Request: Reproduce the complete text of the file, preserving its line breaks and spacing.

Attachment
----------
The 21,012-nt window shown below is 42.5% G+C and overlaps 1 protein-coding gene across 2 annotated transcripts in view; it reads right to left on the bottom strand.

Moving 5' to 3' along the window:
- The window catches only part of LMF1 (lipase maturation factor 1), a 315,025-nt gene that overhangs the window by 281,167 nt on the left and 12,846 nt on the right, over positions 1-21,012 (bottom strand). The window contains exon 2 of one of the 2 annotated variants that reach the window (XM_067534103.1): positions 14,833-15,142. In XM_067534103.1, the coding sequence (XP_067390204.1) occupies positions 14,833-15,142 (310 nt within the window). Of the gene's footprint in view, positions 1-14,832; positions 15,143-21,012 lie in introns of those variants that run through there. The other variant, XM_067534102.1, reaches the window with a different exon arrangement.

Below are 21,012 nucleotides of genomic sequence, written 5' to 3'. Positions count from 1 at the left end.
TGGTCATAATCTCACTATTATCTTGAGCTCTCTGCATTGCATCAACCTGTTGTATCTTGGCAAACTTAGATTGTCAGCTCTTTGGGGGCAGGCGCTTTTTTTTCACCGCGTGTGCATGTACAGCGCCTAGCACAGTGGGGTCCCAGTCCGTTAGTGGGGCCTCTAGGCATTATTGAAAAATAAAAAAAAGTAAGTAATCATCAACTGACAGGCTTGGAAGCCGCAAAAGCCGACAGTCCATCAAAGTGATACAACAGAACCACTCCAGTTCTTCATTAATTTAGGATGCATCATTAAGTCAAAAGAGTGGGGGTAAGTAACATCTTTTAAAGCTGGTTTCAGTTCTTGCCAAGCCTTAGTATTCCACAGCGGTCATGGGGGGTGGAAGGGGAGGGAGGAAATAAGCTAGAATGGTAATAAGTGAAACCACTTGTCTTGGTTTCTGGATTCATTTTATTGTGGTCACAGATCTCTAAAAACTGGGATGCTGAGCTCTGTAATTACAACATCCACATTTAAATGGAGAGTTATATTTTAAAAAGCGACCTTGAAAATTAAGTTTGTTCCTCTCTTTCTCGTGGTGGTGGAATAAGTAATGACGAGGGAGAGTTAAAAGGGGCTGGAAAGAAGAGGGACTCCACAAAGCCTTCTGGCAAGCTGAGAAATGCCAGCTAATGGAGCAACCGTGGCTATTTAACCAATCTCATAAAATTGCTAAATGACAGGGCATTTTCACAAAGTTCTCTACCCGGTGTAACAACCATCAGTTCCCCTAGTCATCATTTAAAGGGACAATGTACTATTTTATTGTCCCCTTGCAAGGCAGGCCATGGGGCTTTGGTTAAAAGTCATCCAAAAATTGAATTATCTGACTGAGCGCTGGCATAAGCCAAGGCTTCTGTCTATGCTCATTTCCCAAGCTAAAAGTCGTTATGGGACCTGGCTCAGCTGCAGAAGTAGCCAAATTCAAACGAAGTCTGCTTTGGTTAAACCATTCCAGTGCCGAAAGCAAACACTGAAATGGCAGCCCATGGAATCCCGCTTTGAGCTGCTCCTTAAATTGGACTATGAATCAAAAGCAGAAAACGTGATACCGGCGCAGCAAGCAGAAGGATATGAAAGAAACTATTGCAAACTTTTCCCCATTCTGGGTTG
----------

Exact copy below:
The 21,012-nt window shown below is 42.5% G+C and overlaps 1 protein-coding gene across 2 annotated transcripts in view; it reads right to left on the bottom strand.

Moving 5' to 3' along the window:
- The window catches only part of LMF1 (lipase maturation factor 1), a 315,025-nt gene that overhangs the window by 281,167 nt on the left and 12,846 nt on the right, over positions 1-21,012 (bottom strand). The window contains exon 2 of one of the 2 annotated variants that reach the window (XM_067534103.1): positions 14,833-15,142. In XM_067534103.1, the coding sequence (XP_067390204.1) occupies positions 14,833-15,142 (310 nt within the window). Of the gene's footprint in view, positions 1-14,832; positions 15,143-21,012 lie in introns of those variants that run through there. The other variant, XM_067534102.1, reaches the window with a different exon arrangement.

Below are 21,012 nucleotides of genomic sequence, written 5' to 3'. Positions count from 1 at the left end.
TGGTCATAATCTCACTATTATCTTGAGCTCTCTGCATTGCATCAACCTGTTGTATCTTGGCAAACTTAGATTGTCAGCTCTTTGGGGGCAGGCGCTTTTTTTTCACCGCGTGTGCATGTACAGCGCCTAGCACAGTGGGGTCCCAGTCCGTTAGTGGGGCCTCTAGGCATTATTGAAAAATAAAAAAAAGTAAGTAATCATCAACTGACAGGCTTGGAAGCCGCAAAAGCCGACAGTCCATCAAAGTGATACAACAGAACCACTCCAGTTCTTCATTAATTTAGGATGCATCATTAAGTCAAAAGAGTGGGGGTAAGTAACATCTTTTAAAGCTGGTTTCAGTTCTTGCCAAGCCTTAGTATTCCACAGCGGTCATGGGGGGTGGAAGGGGAGGGAGGAAATAAGCTAGAATGGTAATAAGTGAAACCACTTGTCTTGGTTTCTGGATTCATTTTATTGTGGTCACAGATCTCTAAAAACTGGGATGCTGAGCTCTGTAATTACAACATCCACATTTAAATGGAGAGTTATATTTTAAAAAGCGACCTTGAAAATTAAGTTTGTTCCTCTCTTTCTCGTGGTGGTGGAATAAGTAATGACGAGGGAGAGTTAAAAGGGGCTGGAAAGAAGAGGGACTCCACAAAGCCTTCTGGCAAGCTGAGAAATGCCAGCTAATGGAGCAACCGTGGCTATTTAACCAATCTCATAAAATTGCTAAATGACAGGGCATTTTCACAAAGTTCTCTACCCGGTGTAACAACCATCAGTTCCCCTAGTCATCATTTAAAGGGACAATGTACTATTTTATTGTCCCCTTGCAAGGCAGGCCATGGGGCTTTGGTTAAAAGTCATCCAAAAATTGAATTATCTGACTGAGCGCTGGCATAAGCCAAGGCTTCTGTCTATGCTCATTTCCCAAGCTAAAAGTCGTTATGGGACCTGGCTCAGCTGCAGAAGTAGCCAAATTCAAACGAAGTCTGCTTTGGTTAAACCATTCCAGTGCCGAAAGCAAACACTGAAATGGCAGCCCATGGAATCCCGCTTTGAGCTGCTCCTTAAATTGGACTATGAATCAAAAGCAGAAAACGTGATACCGGCGCAGCAAGCAGAAGGATATGAAAGAAACTATTGCAAACTTTTCCCCATTCTGGGTTG